On May 24, when 19 children and 2 adults were killed in a mass shooting at an elementary school in Uvalde, Texas, I asked my mom what it was like sending her kids back to school the day after Columbine.
She considered the question for a minute and then admitted she hadn’t thought about it much. Columbine seemed so radically out of the ordinary; my siblings and I were young — I, the oldest, was in 6th grade — and at the time, it was unthinkable that such violence could routinely touch elementary and middle school students.
My childhood was insulated and privileged, and that is important context for me as I think about how violence has affected me as a white millennial and as a pastor. But being a millennial in America means that I have been deeply formed by collective experiences of violence, and that in turn impacts my ministry.
At the time of the Oklahoma City bombing, I was 8. Columbine — 12. 9/11 — 14. The wars in Iraq and Afghanistan — my high school years into young adulthood. The Virginia Tech massacre — 20, my sophomore year of college. Sandy Hook — 25, my first Advent as a full-time pastor.
Trayvon Martin was murdered during my last semester of seminary, and too many Black people — Eric Garner, Michael Brown, Tamir Rice, Sandra Bland, Alton Sterling, Philando Castile, and the list goes on — killed by police during my first years of professional ministry. Charleston, Orlando, Las Vegas, Parkland — all those massacres happened during my first appointment as a Methodist minister.
The rise in white supremacist violence has followed me into the end of my first decade in ministry, with the Jan. 6 insurrection coming less than a week after I stepped into a lead pastor role for the first time. Even more recently, the deaths of Jayland Walker and parade-goers at Highland Park continue to add to the list of traumatic tragedies that grows every week.
And always more or less in the background of gun violence and school shootings and racialized violence and war and terrorism and police brutality, my peers and I have borne witness to an increase in deaths by suicide and overdose among our friends and acquaintances, preceding but amplified by the COVID-19 pandemic, which has been its own complex trauma.
Millennials have witnessed real violence in our communities, in our country and in the world. We have been formed by it, changed by it. And now some of us are trying to pastor and preach and serve churches through it.
Every generation has its collective traumas, and I’m not trying to claim that it’s worse for millennials; nor do I want to erase the reality that my Black, brown, Indigenous, disabled, queer and trans peers have experienced — and continue to experience — violence, including these large-scale experiences, differently and more acutely than I have.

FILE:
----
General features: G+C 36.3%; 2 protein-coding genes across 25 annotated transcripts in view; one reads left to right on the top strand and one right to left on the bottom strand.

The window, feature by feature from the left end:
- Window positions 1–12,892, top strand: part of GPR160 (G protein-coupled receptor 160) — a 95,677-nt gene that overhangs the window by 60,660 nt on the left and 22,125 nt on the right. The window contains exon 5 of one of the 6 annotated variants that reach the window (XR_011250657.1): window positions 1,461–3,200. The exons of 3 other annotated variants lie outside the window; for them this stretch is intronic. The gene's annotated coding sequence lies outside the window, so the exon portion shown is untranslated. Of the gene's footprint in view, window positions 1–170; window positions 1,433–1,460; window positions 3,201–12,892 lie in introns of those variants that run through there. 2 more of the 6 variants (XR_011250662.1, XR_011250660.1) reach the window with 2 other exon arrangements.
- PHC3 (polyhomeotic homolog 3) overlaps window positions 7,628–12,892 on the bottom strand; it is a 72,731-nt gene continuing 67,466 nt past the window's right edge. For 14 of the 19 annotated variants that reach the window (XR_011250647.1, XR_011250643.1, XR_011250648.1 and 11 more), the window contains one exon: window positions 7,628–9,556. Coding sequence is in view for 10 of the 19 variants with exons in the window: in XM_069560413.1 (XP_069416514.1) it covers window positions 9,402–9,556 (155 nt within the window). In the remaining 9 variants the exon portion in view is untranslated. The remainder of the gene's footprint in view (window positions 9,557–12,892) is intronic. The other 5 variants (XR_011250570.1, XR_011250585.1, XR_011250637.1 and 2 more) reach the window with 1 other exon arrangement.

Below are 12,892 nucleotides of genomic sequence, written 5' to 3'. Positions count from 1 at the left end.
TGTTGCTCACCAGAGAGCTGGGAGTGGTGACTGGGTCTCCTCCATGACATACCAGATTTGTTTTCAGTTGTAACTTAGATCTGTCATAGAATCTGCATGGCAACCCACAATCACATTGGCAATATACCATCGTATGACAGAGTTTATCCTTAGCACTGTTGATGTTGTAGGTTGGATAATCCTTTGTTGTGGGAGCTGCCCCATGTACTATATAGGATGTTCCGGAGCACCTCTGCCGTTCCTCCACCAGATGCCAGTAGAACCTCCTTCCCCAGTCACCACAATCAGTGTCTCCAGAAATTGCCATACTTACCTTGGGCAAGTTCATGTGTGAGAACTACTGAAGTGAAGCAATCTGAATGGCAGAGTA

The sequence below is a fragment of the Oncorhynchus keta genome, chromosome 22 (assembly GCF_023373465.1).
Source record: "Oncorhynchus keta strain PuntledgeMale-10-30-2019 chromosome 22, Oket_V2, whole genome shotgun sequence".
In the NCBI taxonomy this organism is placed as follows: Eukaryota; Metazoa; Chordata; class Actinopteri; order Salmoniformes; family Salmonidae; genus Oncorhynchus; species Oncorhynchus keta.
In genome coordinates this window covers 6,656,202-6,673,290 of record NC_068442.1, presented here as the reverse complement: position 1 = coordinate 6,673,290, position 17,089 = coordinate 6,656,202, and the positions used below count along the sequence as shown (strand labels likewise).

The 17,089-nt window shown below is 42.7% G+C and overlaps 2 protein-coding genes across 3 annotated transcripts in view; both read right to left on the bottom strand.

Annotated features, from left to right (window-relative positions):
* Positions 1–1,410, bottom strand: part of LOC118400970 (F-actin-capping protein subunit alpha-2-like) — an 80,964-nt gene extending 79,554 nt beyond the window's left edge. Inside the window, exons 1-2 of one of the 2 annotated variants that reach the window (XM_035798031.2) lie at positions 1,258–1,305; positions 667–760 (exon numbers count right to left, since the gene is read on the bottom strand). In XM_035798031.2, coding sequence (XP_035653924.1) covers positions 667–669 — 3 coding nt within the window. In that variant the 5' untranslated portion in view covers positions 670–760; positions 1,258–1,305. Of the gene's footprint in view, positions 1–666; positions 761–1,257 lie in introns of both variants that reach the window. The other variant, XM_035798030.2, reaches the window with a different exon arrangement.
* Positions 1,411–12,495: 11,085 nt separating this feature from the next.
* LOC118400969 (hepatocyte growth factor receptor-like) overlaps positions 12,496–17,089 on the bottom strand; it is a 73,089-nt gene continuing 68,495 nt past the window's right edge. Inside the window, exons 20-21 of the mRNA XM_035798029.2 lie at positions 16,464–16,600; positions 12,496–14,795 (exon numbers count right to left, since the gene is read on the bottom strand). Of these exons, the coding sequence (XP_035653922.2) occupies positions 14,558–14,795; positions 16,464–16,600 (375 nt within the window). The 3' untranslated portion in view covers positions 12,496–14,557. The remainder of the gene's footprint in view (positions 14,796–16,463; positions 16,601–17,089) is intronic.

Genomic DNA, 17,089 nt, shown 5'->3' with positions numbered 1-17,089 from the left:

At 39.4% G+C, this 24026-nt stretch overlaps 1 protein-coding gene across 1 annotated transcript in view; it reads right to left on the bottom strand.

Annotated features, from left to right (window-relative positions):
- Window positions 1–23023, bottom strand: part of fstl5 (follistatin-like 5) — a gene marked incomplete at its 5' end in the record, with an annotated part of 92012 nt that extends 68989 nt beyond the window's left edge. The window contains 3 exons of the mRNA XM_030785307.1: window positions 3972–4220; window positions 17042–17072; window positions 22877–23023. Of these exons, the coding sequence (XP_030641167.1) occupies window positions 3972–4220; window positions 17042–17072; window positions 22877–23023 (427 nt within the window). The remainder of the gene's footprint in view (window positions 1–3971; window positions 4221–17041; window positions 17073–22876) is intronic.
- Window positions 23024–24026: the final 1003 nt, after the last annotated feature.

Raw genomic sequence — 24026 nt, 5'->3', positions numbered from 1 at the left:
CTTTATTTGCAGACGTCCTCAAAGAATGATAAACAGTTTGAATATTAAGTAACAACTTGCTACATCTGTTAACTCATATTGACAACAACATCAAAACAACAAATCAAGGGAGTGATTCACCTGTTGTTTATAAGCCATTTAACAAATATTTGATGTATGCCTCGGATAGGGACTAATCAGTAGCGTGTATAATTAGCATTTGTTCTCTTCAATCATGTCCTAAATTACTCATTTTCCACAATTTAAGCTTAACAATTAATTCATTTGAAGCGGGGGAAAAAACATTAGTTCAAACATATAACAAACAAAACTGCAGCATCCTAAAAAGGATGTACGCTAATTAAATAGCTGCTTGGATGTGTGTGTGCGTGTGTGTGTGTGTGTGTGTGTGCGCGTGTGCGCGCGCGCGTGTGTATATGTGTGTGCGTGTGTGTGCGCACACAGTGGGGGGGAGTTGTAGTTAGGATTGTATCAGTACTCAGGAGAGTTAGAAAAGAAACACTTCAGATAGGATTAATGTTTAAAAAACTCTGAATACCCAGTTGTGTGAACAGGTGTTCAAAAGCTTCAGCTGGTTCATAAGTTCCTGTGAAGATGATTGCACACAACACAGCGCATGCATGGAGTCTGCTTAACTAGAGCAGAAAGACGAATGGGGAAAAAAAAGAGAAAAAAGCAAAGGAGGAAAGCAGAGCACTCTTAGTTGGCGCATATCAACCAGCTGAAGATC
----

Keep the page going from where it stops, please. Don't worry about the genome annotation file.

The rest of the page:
I witnessed 9/11 and processed it as a formative collective trauma; my Muslim and Middle Eastern peers bore the violence of Islamophobia and xenophobia that followed it. I look more like the officer using a chokehold or kneeling on another man’s neck than I do any of the Black men who have died with the words “I can’t breathe” on their lips. I have experienced COVID-19 as an isolating rupture, while my Asian American peers have experienced the added threat of violence fueled by racism and conspiracy theories.
Bearing witness to violence — and to the violence that violence begets, especially against marginalized groups — has forced me to wrestle with the meaning of the cross, this central image of my Christian faith.
I long ago learned to make the distinction that no violence outside of the cross of Christ can be redemptive. Without that distinction, we run the risk of spiritualizing, bypassing or even glorifying suffering in the world and therefore reinforcing injustice and violence. Still, I’ve had to wonder about the violence of the cross and its place in my theology as I’ve processed these formative traumas and my own personal experiences of violence.
Liberation, womanist and mujerista theologians have helped me see the work of the cross as an act of radical solidarity, as a witness against state-sponsored violence rather than humble acquiescence to it. Incarnational theologies have helped me shift from a laser focus on this symbol of torture and execution as a source of salvation to healing narratives of embodied presence, to attention to the body of Christ not just on the cross but in the community.
But the theological challenge of being a millennial pastor in times of violence is not what keeps me up at night. What does keep me up is the emotional and spiritual challenge of walking the line between numbness and despair. With every mass shooting, every police killing of a Black person, every eruption of violence, I must swim through my own grief to water shallow enough for me to keep my head above it without stepping out of it completely, because that water is where my congregants are, whether wading or drowning.
A few weeks after Uvalde, I went on a walk with the co-chair of the Pastor-Parish Relations Committee at the church I serve, a woman around my age. As we walked, we talked about how to approach safety plans for our church, and she told me that after the Uvalde shooting, she and her husband went to process the news with their child, only for their first grader to announce that he already had a plan to run into the woods if there ever was a shooting at his school, where every classroom has an exterior door.
It’s in these conversations that I have to stay tender enough to meet my co-chair in her terror for her child without both of us jumping together into a sinking boat of helplessness.
I pray regularly for wisdom on how to be vulnerable in a way that breaks my heart and the gospel open but not apart — for my own sake and for the sake of the hurting and frightened people I am called to serve.